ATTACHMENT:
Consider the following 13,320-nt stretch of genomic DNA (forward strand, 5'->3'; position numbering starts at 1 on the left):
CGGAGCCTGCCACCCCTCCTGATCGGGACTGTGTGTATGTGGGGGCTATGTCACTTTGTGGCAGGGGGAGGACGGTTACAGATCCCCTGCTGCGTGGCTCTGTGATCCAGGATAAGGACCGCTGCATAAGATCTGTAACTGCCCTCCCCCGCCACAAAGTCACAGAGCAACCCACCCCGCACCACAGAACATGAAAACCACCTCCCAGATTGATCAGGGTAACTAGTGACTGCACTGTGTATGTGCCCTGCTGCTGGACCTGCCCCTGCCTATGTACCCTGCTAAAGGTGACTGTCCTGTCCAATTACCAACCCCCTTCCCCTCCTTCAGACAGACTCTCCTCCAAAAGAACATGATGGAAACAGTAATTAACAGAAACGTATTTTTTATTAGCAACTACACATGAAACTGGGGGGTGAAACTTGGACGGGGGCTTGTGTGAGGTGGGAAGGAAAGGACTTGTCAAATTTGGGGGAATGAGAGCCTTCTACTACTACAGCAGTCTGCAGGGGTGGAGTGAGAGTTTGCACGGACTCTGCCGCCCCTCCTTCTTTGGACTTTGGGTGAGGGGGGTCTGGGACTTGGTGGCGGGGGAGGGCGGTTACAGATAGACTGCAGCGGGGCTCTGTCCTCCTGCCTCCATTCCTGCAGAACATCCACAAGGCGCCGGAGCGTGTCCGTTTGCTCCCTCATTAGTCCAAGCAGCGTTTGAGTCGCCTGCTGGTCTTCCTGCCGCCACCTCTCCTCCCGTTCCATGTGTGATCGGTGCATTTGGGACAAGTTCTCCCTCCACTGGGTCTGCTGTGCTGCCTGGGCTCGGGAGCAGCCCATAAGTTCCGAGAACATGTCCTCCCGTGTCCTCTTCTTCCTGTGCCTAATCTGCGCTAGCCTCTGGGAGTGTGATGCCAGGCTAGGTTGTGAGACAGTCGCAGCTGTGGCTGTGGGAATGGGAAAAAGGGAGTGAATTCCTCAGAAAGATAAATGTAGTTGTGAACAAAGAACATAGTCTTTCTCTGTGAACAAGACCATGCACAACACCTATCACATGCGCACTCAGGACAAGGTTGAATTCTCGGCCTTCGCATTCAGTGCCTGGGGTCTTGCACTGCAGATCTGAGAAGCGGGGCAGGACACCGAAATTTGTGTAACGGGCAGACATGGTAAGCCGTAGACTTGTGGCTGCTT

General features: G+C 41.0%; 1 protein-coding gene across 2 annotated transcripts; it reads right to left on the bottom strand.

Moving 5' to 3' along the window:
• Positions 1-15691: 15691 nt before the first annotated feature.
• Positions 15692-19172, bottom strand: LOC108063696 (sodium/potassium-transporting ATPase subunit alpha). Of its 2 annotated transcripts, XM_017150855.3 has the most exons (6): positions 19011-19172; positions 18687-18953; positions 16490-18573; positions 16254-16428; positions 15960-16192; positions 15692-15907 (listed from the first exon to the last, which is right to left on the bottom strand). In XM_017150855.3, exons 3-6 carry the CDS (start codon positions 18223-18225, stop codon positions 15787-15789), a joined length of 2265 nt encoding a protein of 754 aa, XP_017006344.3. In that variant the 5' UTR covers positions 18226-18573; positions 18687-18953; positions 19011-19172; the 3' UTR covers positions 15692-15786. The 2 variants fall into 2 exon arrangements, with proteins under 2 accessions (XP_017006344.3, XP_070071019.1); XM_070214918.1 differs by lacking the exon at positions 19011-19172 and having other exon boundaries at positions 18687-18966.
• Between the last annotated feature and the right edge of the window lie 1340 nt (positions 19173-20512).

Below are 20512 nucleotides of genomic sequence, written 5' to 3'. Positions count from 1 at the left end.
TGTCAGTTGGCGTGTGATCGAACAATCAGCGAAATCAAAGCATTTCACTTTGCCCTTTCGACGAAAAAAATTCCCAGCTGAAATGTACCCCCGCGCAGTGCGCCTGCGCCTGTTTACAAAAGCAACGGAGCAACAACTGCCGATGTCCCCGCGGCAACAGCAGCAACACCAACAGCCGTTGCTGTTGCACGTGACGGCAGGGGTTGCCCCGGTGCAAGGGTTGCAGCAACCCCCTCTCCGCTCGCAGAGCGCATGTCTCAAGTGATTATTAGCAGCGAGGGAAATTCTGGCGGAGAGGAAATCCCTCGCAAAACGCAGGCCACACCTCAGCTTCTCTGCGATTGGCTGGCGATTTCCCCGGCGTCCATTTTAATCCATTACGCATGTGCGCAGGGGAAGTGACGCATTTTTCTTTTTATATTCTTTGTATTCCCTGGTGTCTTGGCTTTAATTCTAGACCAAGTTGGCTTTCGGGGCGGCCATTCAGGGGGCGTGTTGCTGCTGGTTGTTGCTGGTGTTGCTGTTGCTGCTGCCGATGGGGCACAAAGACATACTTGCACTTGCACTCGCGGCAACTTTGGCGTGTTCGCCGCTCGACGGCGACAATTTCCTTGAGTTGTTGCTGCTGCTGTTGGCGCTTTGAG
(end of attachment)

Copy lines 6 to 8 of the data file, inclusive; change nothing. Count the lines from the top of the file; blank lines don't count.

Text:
• Positions 15692-19172, bottom strand: LOC108063696 (sodium/potassium-transporting ATPase subunit alpha). Of its 2 annotated transcripts, XM_017150855.3 has the most exons (6): positions 19011-19172; positions 18687-18953; positions 16490-18573; positions 16254-16428; positions 15960-16192; positions 15692-15907 (listed from the first exon to the last, which is right to left on the bottom strand). In XM_017150855.3, exons 3-6 carry the CDS (start codon positions 18223-18225, stop codon positions 15787-15789), a joined length of 2265 nt encoding a protein of 754 aa, XP_017006344.3. In that variant the 5' UTR covers positions 18226-18573; positions 18687-18953; positions 19011-19172; the 3' UTR covers positions 15692-15786. The 2 variants fall into 2 exon arrangements, with proteins under 2 accessions (XP_017006344.3, XP_070071019.1); XM_070214918.1 differs by lacking the exon at positions 19011-19172 and having other exon boundaries at positions 18687-18966.
• Between the last annotated feature and the right edge of the window lie 1340 nt (positions 19173-20512).

Below are 20512 nucleotides of genomic sequence, written 5' to 3'. Positions count from 1 at the left end.